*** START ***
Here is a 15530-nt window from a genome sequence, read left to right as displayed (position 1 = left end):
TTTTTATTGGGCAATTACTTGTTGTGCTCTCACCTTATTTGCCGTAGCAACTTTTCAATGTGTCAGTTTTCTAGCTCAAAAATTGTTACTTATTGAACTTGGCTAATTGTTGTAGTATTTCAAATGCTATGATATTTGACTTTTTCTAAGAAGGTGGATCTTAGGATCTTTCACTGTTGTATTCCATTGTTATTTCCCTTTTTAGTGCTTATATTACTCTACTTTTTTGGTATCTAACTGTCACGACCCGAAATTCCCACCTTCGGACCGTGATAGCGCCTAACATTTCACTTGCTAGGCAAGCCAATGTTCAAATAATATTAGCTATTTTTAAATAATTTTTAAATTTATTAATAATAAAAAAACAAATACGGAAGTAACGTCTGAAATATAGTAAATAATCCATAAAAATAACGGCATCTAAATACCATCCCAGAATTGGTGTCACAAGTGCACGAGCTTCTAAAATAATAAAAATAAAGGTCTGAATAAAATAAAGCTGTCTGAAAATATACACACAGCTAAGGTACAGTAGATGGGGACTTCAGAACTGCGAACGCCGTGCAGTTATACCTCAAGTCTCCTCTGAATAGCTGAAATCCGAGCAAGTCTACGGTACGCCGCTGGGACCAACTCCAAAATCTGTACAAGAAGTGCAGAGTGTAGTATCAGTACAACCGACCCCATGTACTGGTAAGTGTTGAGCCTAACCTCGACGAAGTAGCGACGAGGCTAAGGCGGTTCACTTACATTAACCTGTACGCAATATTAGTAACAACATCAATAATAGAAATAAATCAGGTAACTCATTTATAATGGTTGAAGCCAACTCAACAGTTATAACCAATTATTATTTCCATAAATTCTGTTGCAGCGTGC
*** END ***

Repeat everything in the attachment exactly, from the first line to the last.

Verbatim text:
Here is a 15530-nt window from a genome sequence, read left to right as displayed (position 1 = left end):
TTTTTATTGGGCAATTACTTGTTGTGCTCTCACCTTATTTGCCGTAGCAACTTTTCAATGTGTCAGTTTTCTAGCTCAAAAATTGTTACTTATTGAACTTGGCTAATTGTTGTAGTATTTCAAATGCTATGATATTTGACTTTTTCTAAGAAGGTGGATCTTAGGATCTTTCACTGTTGTATTCCATTGTTATTTCCCTTTTTAGTGCTTATATTACTCTACTTTTTTGGTATCTAACTGTCACGACCCGAAATTCCCACCTTCGGACCGTGATAGCGCCTAACATTTCACTTGCTAGGCAAGCCAATGTTCAAATAATATTAGCTATTTTTAAATAATTTTTAAATTTATTAATAATAAAAAAACAAATACGGAAGTAACGTCTGAAATATAGTAAATAATCCATAAAAATAACGGCATCTAAATACCATCCCAGAATTGGTGTCACAAGTGCACGAGCTTCTAAAATAATAAAAATAAAGGTCTGAATAAAATAAAGCTGTCTGAAAATATACACACAGCTAAGGTACAGTAGATGGGGACTTCAGAACTGCGAACGCCGTGCAGTTATACCTCAAGTCTCCTCTGAATAGCTGAAATCCGAGCAAGTCTACGGTACGCCGCTGGGACCAACTCCAAAATCTGTACAAGAAGTGCAGAGTGTAGTATCAGTACAACCGACCCCATGTACTGGTAAGTGTTGAGCCTAACCTCGACGAAGTAGCGACGAGGCTAAGGCGGTTCACTTACATTAACCTGTACGCAATATTAGTAACAACATCAATAATAGAAATAAATCAGGTAACTCATTTATAATGGTTGAAGCCAACTCAACAGTTATAACCAATTATTATTTCCATAAATTCTGTTGCAGCGTGC